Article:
It is by no means generally agreed upon in wider Christian circles as to how exactly to read the creation account. Some defend a literal six-day creation (as Swan seems to assume in his questioning), others assume much broader periods of time which are summed up in the stages of the six days - which may be read more symbolically than literally. Still others interpret the creation story as a certain genre of writing which was not meant to be historical. 

Since Swan's attack is leveled at a very particular reading of the passage, it is not within the scope of this document to defend a particular view in this regard. 

Certainly it's possible that an almighty God snapped his fingers and the universe appeared fully formed. It's possible that he did that ten seconds ago, and that all of your memories are implanted fabrications of a world that did not exist twenty seconds ago. However, so far as humans are able to discern everything that happens, happens through processes that occur over time. While God and his actions are not constrained to time, it seems to be among the elements and laws that form the universe he created. So asking why God uses processes that take periods of time is the same as asking why God created gravity when he could simply will objects to stick to the ground. 

This actually forms an insight into the question: Time is a mechanism which is part of the created order, and a law by which it is designed. God uses time as part of his actions, because it is a law that governs the creation he made.  

As to why God chose to rest, this was clearly a symbolic act on his part, which was later built into the Hebrew law as an example the people were to follow in the course of their week.  

The purpose and nature of this symbolism is speculative, but it bears no reference on the truth of Christianity.  

Genesis 1-2 have a number of interpretations. However, almost everyone agrees that despite how old or young you interpret the age of the earth there is also a additional meaning in Genesis that relates to the order of creation and God’s demonstration. Much like with worship God’s meaning is not about why he would do things the way He does but instead about what these things mean for us.

Because He wanted to.

He's got a thing for the number 7, and it sets the whole pattern for the 7-Day week with one of them being for a day of rest. Seriously, who doesn't love a day off? Plus it's not just a matter of length of time to create. An omnipotent CAN create in however long He wants to. He could do it instantaneously. Or He could bring the universe it to a boil and let it simmer for a few billion years. God did what He did because He was making a point through creation. But the answer for that is probably a bit more long-winded, and so I will just direct you to Tyler Vela’s answer.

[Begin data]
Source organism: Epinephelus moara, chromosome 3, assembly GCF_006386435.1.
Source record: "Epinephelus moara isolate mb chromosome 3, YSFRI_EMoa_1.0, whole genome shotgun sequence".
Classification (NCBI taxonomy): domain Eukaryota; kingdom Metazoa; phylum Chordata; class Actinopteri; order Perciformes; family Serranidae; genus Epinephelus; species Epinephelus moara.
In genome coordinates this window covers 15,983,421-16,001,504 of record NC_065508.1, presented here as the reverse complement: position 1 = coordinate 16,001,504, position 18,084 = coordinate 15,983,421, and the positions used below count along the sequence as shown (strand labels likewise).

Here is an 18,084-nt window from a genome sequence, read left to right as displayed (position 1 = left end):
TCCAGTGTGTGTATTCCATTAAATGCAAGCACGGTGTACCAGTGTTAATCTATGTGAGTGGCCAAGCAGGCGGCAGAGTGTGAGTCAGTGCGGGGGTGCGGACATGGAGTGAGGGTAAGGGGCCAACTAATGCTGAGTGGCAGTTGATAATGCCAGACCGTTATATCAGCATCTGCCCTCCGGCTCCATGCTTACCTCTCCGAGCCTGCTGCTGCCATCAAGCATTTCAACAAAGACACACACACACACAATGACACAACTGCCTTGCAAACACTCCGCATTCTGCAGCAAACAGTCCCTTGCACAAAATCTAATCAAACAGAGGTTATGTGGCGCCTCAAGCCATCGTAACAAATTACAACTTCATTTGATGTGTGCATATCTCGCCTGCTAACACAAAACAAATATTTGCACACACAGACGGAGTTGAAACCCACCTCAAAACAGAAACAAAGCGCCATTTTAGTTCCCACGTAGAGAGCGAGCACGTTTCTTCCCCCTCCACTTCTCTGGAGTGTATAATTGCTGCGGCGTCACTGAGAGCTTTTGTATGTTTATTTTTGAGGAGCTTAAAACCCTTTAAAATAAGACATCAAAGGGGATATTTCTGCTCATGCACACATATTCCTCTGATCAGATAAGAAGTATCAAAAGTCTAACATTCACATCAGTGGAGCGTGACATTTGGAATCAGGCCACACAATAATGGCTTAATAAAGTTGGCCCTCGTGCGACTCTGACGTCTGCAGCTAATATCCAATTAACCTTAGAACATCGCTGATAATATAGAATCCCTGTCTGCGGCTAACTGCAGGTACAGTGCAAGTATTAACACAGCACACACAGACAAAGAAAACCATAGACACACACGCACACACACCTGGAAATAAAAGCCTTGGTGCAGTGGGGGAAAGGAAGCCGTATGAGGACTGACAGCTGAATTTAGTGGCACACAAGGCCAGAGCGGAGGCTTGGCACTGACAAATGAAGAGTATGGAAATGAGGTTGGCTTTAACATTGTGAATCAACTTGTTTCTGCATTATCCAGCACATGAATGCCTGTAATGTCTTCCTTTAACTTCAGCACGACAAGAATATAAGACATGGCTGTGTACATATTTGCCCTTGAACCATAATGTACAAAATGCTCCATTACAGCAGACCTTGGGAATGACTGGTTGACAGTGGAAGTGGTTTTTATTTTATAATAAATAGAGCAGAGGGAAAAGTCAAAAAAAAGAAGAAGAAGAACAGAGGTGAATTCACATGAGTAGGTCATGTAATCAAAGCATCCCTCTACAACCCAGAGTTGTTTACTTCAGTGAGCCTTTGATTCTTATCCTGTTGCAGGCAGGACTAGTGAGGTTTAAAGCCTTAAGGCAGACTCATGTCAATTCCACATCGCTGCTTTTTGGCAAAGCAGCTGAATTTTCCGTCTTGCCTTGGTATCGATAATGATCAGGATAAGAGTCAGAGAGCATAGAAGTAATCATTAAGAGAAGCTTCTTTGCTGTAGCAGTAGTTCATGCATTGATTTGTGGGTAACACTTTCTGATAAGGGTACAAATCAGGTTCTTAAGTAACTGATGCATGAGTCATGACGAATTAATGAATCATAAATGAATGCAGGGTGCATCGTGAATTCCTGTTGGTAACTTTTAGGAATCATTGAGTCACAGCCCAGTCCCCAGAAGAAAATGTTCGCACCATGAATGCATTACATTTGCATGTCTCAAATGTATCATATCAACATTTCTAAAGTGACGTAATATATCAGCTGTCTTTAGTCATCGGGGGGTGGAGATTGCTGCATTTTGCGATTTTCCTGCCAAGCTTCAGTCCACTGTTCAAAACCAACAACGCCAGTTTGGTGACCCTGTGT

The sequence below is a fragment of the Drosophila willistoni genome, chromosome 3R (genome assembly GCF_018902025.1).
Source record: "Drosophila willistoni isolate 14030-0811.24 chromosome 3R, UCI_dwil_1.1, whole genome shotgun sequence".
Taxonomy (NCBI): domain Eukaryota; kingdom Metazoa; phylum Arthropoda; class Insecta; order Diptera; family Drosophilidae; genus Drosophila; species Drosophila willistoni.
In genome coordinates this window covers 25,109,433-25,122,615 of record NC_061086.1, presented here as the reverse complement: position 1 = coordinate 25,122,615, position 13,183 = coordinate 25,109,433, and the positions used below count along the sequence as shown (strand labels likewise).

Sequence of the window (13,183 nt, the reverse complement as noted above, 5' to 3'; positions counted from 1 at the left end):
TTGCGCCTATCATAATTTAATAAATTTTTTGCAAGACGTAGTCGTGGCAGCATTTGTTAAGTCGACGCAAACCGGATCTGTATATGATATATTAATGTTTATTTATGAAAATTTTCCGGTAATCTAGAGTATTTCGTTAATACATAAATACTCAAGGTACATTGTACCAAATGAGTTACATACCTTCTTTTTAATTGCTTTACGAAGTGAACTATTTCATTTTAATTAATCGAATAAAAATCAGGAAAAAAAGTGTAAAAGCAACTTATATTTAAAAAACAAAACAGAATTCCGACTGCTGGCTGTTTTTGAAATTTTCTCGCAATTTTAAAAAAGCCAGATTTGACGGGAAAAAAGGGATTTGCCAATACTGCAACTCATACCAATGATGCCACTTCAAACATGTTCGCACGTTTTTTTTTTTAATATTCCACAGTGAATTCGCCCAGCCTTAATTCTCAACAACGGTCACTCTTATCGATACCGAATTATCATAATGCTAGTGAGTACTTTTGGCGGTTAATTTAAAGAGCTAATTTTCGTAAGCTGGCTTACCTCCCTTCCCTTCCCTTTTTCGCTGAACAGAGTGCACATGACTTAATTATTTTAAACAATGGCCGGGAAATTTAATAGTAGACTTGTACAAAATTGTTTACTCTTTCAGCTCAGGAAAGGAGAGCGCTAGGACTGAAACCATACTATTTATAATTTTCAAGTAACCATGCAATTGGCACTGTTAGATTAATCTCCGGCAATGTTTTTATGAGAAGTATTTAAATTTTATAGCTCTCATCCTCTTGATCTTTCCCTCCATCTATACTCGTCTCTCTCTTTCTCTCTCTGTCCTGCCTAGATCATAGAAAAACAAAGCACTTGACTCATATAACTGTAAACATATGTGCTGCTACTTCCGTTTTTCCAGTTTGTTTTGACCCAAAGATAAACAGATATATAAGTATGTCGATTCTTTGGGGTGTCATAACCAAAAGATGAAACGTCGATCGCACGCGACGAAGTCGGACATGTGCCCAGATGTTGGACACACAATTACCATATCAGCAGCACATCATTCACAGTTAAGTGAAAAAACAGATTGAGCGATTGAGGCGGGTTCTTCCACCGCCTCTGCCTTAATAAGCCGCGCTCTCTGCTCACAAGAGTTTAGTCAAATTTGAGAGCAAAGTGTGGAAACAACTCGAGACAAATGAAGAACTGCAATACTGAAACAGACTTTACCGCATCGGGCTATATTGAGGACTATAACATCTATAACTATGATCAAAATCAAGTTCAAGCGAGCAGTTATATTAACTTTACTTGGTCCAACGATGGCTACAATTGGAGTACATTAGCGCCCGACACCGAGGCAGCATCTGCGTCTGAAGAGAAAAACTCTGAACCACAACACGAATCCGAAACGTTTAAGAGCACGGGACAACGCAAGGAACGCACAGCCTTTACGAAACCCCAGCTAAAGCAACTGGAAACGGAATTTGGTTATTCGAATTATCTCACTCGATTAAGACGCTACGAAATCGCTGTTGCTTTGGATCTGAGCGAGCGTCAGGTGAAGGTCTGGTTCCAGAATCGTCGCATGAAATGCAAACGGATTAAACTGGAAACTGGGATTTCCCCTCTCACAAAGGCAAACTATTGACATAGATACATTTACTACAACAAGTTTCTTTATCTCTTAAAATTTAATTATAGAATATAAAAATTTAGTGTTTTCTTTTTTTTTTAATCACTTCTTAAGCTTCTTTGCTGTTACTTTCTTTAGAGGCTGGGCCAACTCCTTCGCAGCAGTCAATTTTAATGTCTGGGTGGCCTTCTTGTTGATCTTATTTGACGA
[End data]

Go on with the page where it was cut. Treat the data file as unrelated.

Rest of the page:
19.) Is omnipotence necessary to create our universe when a larger, denser universe would have required more power? 

This again is a strange question. God does not look around the storehouses and think, “well this universe is going to be pretty large… let’s clear the stables and throwing everything I’ve got at it!” He doesn’t have a quantity of power known as “omnipotent” that was needed for the size of the universe. God just is omnipotent, meaning that he is all powerful and able to do anything he desires. He was omnipotent when he created this universe and was omnipotent when he created a few vessels of wine from water. Omnipotence is not a required input depending on the size of the universe. So this question just shows a completely conceptual breakdown in how Swan understand classical theism.   

This almost seems like a variation of the "could God make a rock so big he could not lift it?" question. In this instance, it seems to be asking "If God can do anything, why doesn't he do more things?" Presumably, God could have made a universe any size he chose – size being a relative measure of finite things. But the universe wasn't created for the sake of creating: it has a function and purpose which relates directly to God's nature.  

Looking at creation, for a moment, as a work of art rather than power: an artist designs things for reasons which appeal to his aesthetic. Looking at it from the direction of science: based on the laws of physics as humans currently understand them, a universe much more massive than this one would collapse in on itself. The universe is just the right size to suit the laws that govern it. 

This question assumes that the creation of the universe is God’s ultimate “project”. Why would we make this assumption? Particularly when most modern physicists point to more dimensions that we can’t know. Again the question lacks any substance due to its non-sequitur nature.

It seems to me that it is ultimately irrelevant how hard or easy it would have been to create this universe or that one. Omnipotence is omnipotence, and God created the universe he wanted to create, none would have been any more or less difficult to Him.